Since this was one of my favorite stories to write, I'm glad kids are still reading it. The article was about Brian Zimmerman, elected mayor of his unincorporated Texas town (which didn't have any legal bylaws about mayoral age). Although his post was unofficial, he took it seriously, warning motorists not to drive too fast and pushing for incorporation. He was spotlighted on several national TV shows, traveled to France for a conference of mayors, and was even featured in a movie.

When I decided to write about him, years later, all I had to go on was the memory of a TV spot featuring a boy mayor in Texas. Hours of searching "boy mayor texas" in my library database finally pulled up the articles I needed to get started. Finding the photo was just as difficult. Eleven days after having my second child, I learned that the magazine couldn't use the photo I had suggested and needed another photo, fast. Ever try finding a photo of a former mayor of an unincorporated town (i.e. no town phone book), whose family had since moved? Hardest paycheck I ever earned.

Thursday, June 17, 2010

Free Books with Summer Reading

Yesterday when I picked up my daughter from school, she begged to go straight to the library to sign up for the KCLS summer reading program.

Here's more information about the reading programs I referenced in a recent ParentMap article.

--At Barnes and Noble, kids can read eight books, write a sentence about each, and earn a free book
--At Half Price Books, kids can read 15 minutes a day for five days out of a week and turn in their reading log for a $3 shopping card. You can do this every week until July 31st. Print out the reading logs at
--King County Library is offering prizes for children who read 1000 minutes over the summer. Preschoolers have a similar program, and there's something for teens as well. Kirkland and Redmond Libraries are even offering a program for adults, which my daughter is urging me to do. Pick up a form at your nearest library, or sign up online at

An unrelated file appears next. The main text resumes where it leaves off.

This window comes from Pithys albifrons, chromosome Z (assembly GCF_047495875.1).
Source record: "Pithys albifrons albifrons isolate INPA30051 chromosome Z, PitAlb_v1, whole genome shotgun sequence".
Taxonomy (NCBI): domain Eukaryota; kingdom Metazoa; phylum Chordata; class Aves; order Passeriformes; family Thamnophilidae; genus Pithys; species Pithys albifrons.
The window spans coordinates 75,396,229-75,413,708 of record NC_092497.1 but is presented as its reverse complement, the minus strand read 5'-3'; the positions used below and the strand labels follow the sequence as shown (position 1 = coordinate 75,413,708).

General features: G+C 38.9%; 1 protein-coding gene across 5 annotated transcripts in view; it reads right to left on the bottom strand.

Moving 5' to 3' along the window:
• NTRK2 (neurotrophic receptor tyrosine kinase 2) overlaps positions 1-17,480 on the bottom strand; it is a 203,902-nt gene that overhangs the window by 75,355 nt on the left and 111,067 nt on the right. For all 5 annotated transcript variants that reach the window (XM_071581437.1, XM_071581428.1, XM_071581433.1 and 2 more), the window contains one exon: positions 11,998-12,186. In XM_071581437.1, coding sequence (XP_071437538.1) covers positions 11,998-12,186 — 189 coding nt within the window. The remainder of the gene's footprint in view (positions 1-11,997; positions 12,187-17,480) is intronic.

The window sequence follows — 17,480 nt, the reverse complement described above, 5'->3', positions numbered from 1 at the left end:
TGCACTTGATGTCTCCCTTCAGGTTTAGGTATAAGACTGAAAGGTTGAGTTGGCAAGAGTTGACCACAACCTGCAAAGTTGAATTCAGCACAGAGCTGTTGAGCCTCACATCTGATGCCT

Other Seattle area libraries have similar reading programs; check your library for details.

Tuesday, June 1, 2010

New Berry Picking Article

Check out my latest publication in the June issue of ParentMap: "U-pick berries: a taste of summer sun."

Here's a tip I didn't have room for in the article: call ahead to make sure your chosen farm is actually a U-Pick. Terry's Berries in Puyallup often gets visitors who call ahead to ask what kind of berries are available, drive a long way to the farm, and only then learn that they can't pick their own.

Saturday, May 29, 2010

Photo permissions

As I publish articles in more magazines, it strikes me how different their requirements for photo permissions are. Highlights has their own model release forms, which must be signed for all persons pictured. Other magazines have never asked me for any permission forms.

Since photos are an important part of publishing, I'm learning to make sure I have the photos--and permissions--before I submit.

Monday, May 17, 2010

More Good News

I just received word that Mothering magazine has scheduled my article on candy experiments for this fall. I'm excited to keep spreading the word.

News from Boy's Quest

Lots of good news this weekend: I learned that Boy's Quest Magazine has accepted two of my articles for an issue next year. One features a boy whose book drive collected over 30,000 books for an elementary school whose library had been destroyed by Hurricane Katrina, and the other is about wildfire fighters.

Here's some trivia about firefighting tools:
-Pulaski: a combined pick and ax (named after its inventor)
-combi: combined pick and shovel
-hotshot flare: a handheld ignition device to help with burnout operations

Monday, May 10, 2010

Writing Class

Seattle area residents might be interested to know that Charles de Lint is teaching a writing class 7 pm on Wednesday at the Bellevue library. An exceptional fantasy author, I'm sure his class on "Creating a rich emotional experience" will be full of good tips.

More info at KCLS's Meet The Author page.

Thursday, May 6, 2010

Poetry Critique

You know you've been to too many critique groups when you can't help advising your 7-year-old would-be poet about imagery.

Tuesday, April 20, 2010

Library Time

I'm sitting in the library, having dropped off my children so I could get some quiet work time and finish my upcoming U-Pick article. This would be working out so well if it weren't for the unseen man on the floor below who keeps growling.

Monday, March 29, 2010

Busy All Around